Saturday, November 16, 2013

Controversy Over Publishing House Embroils Texas Methodists, November, 1858

This Week in Texas Methodist History   November 17

Controversy Over Publishing House Embroils Texas Methodists, November, 1858

One of the persistent tensions in Methodism has been between “average layman in the pew” and preachers with grand ideas about the facilities the church should build and  maintain.  Whenever a preacher pushes for a new church building, parsonage, or other church facility, there will also be a faction of laity that protests the projected expense of the facility.  There is ample anecdotal evidence of members leaving churches because they thought their church was building an extravagant new building. Naturally there will always be a difference of opinion about what constitutes extravagance.   Part of our family lore comes from my grandfather’s pastorate in Hallsville.  When trustees considered installing a bathtub in the parsonage, one sister protested, “I’ve bathed all my life in a #3 washtub.  My preacher can too.”

In 1858 a major controversy arose over the proposal to construct a building to house the publishing interests of Texas Methodism in Galveston.  The controversy began when Texas Christian Advocate directors proposed building their own building on the Strand. 

The Strand!  Perhaps you know the Strand as a interesting tourist destination, but in 1858 The Strand was the most prestigious address in Texas.  Galveston was the most important banking, commercial, and distribution center west of New Orleans, and the Strand was the heart of its business district.  Only one year earlier in 1857, the Strand had been raised and paved with packed, crushed shell, making the street one of the very few in the entire state that did not become impassable in wet weather.  In dry weather, there was a regular water cart that sprinkled the street so businesses would not be troubled with dust. In 1858 there was a push to make sure that all the businesses fronting the Strand would have iron fronts—like picture frames around the brick and frame structures.  Galveston was experiencing a building boom in the late 1850’s, and real estate prices were rising rapidly.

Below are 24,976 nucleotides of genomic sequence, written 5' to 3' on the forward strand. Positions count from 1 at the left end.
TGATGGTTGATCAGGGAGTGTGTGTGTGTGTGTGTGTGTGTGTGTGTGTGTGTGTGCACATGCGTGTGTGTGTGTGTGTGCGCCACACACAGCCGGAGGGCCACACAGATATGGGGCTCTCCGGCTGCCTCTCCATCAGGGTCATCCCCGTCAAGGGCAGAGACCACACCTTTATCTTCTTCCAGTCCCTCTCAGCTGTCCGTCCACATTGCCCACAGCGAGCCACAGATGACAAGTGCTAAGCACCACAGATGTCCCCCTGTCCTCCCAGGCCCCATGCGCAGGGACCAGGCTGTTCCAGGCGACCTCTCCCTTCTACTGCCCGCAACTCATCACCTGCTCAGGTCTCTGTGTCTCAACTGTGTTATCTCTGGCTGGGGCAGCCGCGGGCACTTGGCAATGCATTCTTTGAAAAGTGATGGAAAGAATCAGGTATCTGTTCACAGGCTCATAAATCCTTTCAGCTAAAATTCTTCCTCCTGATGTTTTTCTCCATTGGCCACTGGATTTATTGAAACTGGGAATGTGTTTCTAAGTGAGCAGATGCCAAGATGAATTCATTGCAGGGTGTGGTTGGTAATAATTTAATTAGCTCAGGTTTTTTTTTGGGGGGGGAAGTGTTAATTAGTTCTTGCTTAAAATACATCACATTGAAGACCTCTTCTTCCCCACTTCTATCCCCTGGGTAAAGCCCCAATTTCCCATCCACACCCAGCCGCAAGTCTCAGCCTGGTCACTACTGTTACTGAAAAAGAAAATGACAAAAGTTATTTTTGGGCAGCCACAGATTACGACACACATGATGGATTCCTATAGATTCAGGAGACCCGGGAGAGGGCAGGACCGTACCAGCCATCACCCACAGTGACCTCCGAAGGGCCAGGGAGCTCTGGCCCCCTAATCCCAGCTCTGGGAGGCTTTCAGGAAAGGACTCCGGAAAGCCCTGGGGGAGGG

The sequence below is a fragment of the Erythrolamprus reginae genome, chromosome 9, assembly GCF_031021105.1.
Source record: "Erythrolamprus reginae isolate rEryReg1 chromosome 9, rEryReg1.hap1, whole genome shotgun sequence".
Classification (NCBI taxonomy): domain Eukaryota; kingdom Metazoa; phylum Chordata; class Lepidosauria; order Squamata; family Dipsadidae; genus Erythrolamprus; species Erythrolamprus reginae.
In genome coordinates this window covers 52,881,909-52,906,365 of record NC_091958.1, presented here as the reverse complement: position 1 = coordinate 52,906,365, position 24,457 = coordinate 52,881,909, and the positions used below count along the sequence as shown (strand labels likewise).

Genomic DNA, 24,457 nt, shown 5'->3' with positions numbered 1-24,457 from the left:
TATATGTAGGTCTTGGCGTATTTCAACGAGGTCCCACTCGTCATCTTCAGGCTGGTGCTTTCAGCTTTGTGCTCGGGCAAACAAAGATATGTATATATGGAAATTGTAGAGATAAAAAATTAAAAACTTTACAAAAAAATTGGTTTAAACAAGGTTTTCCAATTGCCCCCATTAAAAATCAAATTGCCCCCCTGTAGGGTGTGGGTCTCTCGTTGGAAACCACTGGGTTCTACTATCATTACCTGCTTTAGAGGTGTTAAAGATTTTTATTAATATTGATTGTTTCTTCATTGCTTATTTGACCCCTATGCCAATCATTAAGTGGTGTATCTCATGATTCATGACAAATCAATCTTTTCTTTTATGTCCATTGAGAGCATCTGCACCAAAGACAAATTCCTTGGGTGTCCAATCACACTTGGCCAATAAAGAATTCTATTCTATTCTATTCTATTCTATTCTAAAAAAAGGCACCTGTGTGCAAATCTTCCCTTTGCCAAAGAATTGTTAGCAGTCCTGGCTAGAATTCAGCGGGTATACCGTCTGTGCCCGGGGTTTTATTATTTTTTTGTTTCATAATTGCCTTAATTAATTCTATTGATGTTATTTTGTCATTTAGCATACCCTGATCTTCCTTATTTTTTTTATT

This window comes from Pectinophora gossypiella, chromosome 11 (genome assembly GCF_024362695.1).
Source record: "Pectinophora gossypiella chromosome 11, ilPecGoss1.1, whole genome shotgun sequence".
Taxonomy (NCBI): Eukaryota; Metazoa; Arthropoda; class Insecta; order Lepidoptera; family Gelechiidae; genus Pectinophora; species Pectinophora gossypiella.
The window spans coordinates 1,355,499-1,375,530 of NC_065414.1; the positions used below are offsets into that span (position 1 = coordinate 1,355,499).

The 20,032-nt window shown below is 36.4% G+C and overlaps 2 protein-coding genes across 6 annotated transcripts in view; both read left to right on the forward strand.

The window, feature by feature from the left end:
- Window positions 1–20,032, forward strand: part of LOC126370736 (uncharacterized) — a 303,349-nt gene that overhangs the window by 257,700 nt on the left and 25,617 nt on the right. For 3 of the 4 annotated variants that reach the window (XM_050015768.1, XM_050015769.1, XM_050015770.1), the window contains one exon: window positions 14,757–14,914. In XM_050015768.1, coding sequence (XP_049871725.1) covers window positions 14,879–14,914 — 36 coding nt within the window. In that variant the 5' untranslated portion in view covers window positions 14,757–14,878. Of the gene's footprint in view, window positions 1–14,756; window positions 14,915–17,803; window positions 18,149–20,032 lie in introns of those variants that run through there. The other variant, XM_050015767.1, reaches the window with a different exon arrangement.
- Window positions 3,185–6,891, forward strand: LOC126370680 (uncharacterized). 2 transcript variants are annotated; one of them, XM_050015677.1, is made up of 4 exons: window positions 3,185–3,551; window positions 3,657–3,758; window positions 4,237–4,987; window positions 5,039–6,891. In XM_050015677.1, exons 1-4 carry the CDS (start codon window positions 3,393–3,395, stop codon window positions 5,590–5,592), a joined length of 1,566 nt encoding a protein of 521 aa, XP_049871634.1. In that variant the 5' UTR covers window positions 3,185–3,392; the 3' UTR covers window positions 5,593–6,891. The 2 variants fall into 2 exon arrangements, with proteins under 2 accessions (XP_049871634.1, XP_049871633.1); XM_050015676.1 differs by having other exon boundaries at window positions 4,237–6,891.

As Galveston prospered, the managers of the Texas Christian Advocate proposed building a Publishing House on the Strand to serve the needs of the Advocate and also the German language Apologete, edited by Peter Moelling.  The Publishing House would not replace an existing building.  The Advocate and the Apologete were then being published under a contract with a Galveston newspaper.  

The proposal to build a Publishing House on the most expensive real estate caused a reaction.  In a letter signed “A Country Methodist” the objections to such an enterprise were especially cogent.
1.       The publication of two weekly newspapers, the Advocate and the Apologete did not justify the expense of a whole publishing enterprise.  In order to justify the business, the Publishing House would have to solicit secular customers—thereby competing with private business.
2.       The Publishing House was prohibited by General Conference action from publishing religious tracts and other denominational materials so it would not compete with the Publishing House in Nashville.  It would, however serve as a depository for publications from the Nashville Publishing House.
3.       Even if the church needed a Publishing House, it shouldn’t be built on the Strand.  They could build on a less expensive lot. 

The Country Methodist says, “But why should the members of our church, yet now and sorely afflicted with drouths, grasshoppers, and savages and all, be doomed to buy you an establishment worth twenty thousand dollars when twenty five hundred or three thousand dollars or any convenient rented building would do as well. . .And again, how is the Kingdom of our Heavenly Father on earth be benefitted by a cheaper printing of auction bills, catalogues, anniversary orations, or secular books?”
Those were strong arguments. (you may read the whole letter at, but the Advocate got its fancy Publishing House on the Strand.  

Just as Country Methodist predicted, the Publishing House did have to depend upon secular printing jobs.  The 1860 Texas Conference Journal displays a full page ad for the Publishing House, and just as “Country Methodist” predicted, the advertisement is a solicitation to the general public.  It also contains several advertisements from businesses on the Strand.

The Publishing House, in addition to his printing the Advocate and Journals, acted as a denominational headquarters and convenient meeting place for decades.  For example, it hosted the commissioners charged with creating a central university (Southwestern).  Eventually Dallas surpassed Galveston as the commercial capital of Texas.  The Advocate moved there.


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